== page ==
Kamala Harris just announced the effort to outsource investment from the U.S. to Central America. Is this is the America Last administration?

Harris claims, in her announcement, that this is what it means to be a good neighbor. Does she not understand that outsourcing is what has killed small towns across America? Companies need to be coming BACK to America and setting up shop here!

It’s the collective thought that Harris is trying to push that the “Northern Triangle” of Guatemala, El Salvador, and Honduras must be helped by the U.S. investing in those countries. Harris says we must work together with the Northern Triangle, but she couldn’t be more wrong.

Harris is a pawn in a much bigger strategic game of globalism. One of the players in this globalist attempt at redistribution is the World Economic Forum. The headline at the World Economic Forum website about the announcement:

Forum to convene leaders, new partnerships across Latin America, as the US calls for inclusive growth

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“Inclusive growth” is a key term meaning redistribution of wealth from the U.S. to the Northern Triangle.  Remember when Obama said “at some point, you’ve made enough money” and that you need to “spread the wealth”?  This is what’s happening under the Biden/Harris plan.

Promoting any country other than your own, especially now that the U.S. is coming out of the pandemic, is irresponsible.

The Biden administration released a statement:

The Call to Action aims to generate new commitments from businesses and social enterprises in six focus areas with an emphasis on supporting vulnerable populations, including women and youth, in the Northern Triangle region. These focus areas include:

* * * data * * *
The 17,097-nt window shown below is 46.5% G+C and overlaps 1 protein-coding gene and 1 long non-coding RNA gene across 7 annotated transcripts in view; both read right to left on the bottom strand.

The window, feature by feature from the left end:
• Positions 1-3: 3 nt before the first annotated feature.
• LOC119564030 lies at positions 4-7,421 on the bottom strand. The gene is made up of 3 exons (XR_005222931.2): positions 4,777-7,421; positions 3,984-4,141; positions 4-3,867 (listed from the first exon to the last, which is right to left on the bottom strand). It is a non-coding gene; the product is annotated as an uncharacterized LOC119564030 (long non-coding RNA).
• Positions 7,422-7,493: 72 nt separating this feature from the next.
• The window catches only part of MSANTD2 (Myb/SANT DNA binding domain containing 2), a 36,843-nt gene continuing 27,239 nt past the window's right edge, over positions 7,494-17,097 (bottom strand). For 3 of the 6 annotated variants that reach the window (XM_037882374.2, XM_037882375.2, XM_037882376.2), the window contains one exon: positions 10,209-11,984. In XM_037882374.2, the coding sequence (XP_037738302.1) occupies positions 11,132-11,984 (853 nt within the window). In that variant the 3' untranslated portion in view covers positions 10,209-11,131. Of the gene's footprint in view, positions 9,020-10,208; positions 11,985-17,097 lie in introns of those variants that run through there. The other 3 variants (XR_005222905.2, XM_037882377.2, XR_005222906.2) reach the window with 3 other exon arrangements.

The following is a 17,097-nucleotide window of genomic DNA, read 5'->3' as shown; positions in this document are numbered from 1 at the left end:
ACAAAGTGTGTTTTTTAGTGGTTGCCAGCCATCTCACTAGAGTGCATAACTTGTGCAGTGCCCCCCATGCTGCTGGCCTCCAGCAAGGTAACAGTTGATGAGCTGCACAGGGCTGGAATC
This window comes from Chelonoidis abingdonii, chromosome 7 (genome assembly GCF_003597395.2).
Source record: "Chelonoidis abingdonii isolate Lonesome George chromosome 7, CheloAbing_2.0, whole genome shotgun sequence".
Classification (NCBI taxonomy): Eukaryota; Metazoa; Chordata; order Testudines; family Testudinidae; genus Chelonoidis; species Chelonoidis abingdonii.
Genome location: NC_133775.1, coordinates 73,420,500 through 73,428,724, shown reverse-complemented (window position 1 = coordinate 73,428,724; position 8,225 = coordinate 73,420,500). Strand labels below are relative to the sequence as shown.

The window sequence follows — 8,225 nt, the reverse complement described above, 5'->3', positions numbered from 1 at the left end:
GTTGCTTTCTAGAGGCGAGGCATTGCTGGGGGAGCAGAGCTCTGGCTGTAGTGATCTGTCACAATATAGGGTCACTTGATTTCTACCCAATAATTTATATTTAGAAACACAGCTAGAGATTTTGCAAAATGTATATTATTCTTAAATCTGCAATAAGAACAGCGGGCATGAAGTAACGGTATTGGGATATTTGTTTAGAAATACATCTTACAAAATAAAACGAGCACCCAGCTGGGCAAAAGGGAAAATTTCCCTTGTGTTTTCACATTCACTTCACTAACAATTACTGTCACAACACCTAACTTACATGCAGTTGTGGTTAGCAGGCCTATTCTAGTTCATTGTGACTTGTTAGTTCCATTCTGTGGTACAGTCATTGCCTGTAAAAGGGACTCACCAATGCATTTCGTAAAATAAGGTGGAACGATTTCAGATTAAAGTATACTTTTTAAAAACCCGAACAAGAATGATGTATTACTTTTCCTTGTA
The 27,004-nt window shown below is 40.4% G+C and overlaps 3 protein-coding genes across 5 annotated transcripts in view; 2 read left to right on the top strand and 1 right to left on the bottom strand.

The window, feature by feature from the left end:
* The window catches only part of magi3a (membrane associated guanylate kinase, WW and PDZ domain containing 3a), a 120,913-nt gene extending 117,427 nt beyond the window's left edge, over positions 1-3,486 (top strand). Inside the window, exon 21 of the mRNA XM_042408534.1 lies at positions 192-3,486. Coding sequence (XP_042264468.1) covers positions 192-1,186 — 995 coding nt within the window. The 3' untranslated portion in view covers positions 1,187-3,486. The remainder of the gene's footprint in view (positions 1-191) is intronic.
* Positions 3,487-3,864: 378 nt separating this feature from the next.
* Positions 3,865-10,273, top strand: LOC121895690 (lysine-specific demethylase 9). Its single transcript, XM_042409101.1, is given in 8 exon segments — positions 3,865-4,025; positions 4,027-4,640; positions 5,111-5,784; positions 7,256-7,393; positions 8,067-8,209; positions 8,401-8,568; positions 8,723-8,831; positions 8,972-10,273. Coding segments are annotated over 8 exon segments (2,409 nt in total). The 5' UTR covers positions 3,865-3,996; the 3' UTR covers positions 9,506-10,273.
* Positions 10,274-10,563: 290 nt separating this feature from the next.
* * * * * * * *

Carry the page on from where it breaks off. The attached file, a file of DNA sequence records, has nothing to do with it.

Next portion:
Reform Agenda – Commitments to support greater transparency, predictability, and stability in the business enabling environment by facilitating regional government efforts to adopt international best practices in licensing, permitting, procurement, regulation, and taxation.

Digital and Financial Inclusion – Commitments to expand affordable internet access and participation in the digital economy; facilitate access to financial technologies and capital for small businesses, particularly women- and indigenous-owned businesses; and ensure that the most vulnerable and the most likely to migrate have access to basic public services and financial institutions.

Food Security and Climate-smart Agriculture – Commitments to combat food shortages by increasing agricultural productivity and crop resilience.

Climate Adaptation and Clean Energy – Commitments to support the region’s resilience to climate change through adaptation and mitigation efforts; support industries impacted by climate change; and transition to clean energy.

Education and Workforce Development – Commitments to expand job-training programs; support greater access to technical and secondary education; and create higher-paying formal sector jobs, especially for women and in rural areas.

Public Health Access – Commitments to support regional governments in addressing the impact of COVID-19 on their populations; build robust and resilient health economies to confront future health challenges; support access to clean water and sanitation; and ensure inclusive access to healthcare.

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